The six people killed in this morning’s attack in north-east Kenya by Al-Shabaab were Christians, according to the militant group’s own radio station, Radio Andalus. The militia attacked at about 2:45am this morning, 6 October.
It reports that the grenade and gun attack on a residential compound in Mandera, on the Somali border – an area known to have Kenyan migrant Christian workers – targeted “Christianity’s power in the region,” and that it was part of a series of attacks over the past few months.
“We are behind the Mandera attack in which we killed six Christians,” local and international media reported the group’s military spokesman, Sheikh Abdiasis Musab, as saying.
Al-Shabaab wearing Kenyan army uniforms
In a telephone interview, a World Watch Monitor contact who asked not to be named told how “the Al-Shabaab militants, wearing Kenyan army uniforms, entered the housing compound on the pretext of being Kenyan security officers on patrol. Once allowed in, they first hit a mobile money transfer (M-Pesa) shop with an explosive device, before throwing more explosives into the compound. The people were caught unawares and were shot as they tried to flee. They specifically targeted non-locals (all assumed to be Christians).
“Among the six dead is a local barber called Cege. Among the injured is one person who hid in the ceiling, but the explosion from the grenades shook him and he fell through the roof and was injured. He is currently in hospital.”
Reports indicated that the attackers planted landmines all around the compound. One exploded when the security officers attempted to access the building. At the time World Watch Monitor received this report, the bodies of the dead were still in the building as security personnel waited for bomb experts to detonate the explosives. Mandera County Commissioner Frederick Shisia told media they are working on switching off communication networks to allow police to enter the building without the fear of more explosions.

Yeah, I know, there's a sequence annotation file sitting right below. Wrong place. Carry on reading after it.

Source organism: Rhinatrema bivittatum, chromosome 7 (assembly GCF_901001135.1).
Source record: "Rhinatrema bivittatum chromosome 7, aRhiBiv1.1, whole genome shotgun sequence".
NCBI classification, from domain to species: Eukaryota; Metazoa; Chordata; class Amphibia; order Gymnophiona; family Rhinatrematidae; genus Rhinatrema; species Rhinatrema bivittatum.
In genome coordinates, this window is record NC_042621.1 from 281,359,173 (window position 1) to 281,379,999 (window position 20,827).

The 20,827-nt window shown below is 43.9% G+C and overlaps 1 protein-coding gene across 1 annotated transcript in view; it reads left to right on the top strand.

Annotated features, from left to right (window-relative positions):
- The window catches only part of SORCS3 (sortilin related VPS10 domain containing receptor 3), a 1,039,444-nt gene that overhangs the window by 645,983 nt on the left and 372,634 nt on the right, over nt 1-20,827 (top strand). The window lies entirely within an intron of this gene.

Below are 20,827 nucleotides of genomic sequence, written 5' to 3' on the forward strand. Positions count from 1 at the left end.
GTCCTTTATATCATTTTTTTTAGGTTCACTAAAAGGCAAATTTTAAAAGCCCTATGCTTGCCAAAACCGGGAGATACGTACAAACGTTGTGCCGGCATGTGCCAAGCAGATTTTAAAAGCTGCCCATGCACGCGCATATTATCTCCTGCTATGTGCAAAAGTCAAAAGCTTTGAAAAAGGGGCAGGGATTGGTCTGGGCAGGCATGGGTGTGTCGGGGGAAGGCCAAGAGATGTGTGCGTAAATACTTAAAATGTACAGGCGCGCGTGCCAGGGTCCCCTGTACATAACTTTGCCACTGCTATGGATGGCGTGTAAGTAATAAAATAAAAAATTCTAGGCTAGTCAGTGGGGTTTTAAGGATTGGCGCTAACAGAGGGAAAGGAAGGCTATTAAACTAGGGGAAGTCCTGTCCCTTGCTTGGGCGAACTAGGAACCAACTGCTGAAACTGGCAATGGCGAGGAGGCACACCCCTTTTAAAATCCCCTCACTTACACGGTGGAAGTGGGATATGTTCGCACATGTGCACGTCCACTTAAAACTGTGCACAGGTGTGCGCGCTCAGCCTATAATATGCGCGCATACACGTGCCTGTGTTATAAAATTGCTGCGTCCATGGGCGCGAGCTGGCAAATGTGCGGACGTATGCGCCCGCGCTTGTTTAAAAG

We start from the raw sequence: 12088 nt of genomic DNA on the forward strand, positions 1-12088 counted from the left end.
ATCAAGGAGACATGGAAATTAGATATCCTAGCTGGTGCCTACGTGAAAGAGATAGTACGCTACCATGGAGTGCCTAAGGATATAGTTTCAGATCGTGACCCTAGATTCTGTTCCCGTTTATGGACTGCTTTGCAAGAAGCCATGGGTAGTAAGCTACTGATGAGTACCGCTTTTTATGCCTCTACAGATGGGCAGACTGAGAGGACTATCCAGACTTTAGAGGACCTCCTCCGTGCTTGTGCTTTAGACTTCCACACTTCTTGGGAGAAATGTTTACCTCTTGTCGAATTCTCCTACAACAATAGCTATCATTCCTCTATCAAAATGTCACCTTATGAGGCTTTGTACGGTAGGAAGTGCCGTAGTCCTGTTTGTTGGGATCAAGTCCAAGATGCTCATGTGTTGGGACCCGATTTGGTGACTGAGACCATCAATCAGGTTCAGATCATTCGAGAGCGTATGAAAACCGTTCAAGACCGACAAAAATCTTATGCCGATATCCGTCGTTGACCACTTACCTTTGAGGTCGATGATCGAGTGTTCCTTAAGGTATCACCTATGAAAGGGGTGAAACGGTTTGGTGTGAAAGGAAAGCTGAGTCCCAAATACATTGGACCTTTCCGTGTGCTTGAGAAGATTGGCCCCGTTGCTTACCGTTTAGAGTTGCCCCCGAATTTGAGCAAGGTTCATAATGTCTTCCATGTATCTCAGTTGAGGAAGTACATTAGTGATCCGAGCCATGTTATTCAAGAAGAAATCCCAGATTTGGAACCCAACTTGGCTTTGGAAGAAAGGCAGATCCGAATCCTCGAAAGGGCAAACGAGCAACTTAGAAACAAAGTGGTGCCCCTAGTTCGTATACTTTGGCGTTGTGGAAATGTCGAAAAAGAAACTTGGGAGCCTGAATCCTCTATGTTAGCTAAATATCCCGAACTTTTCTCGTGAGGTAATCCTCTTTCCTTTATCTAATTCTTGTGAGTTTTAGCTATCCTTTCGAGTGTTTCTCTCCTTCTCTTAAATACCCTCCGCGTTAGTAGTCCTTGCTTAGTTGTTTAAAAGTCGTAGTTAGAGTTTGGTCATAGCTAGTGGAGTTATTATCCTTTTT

“There are increased security personnel in town even as tension remains very high. Residents are declining interviews out of fear for their safety and many are locked in their houses,” locals report.
Al-Shabaab has regularly attacked buses, to the point that the region has lost hundreds of migrant teachers who say they no longer feel safe to work in the Somali-majority region.
In July, a church leader was killed returning home from facilitating training on pursuing peace between Christian and Muslims in Garissa and Mandera.
In April, a charity which reports on global Christianity under pressure, Open Doors, concluded that north-east Kenya is experiencing ethnic cleansing on grounds of religion.
In July 2015, at least 14 quarry workers were killed when suspected Al-Shabaab gunmen attacked their compound in Soko Mbuzi village, just outside Mandera.
In an attack on Kenya’s north-eastern Garissa University in April 2015, the militants singled out and shot Christians, leaving 147 dead.
In December 2014, Al-Shabaab killed 36 quarry workers in Mandera, all believed to be Christian.
Kenya ranks 16th on the World Watch List of the 50 countries in which it’s most difficult to be a Christian, produced by Open Doors – which says this is mainly as a result of Islamic extremism.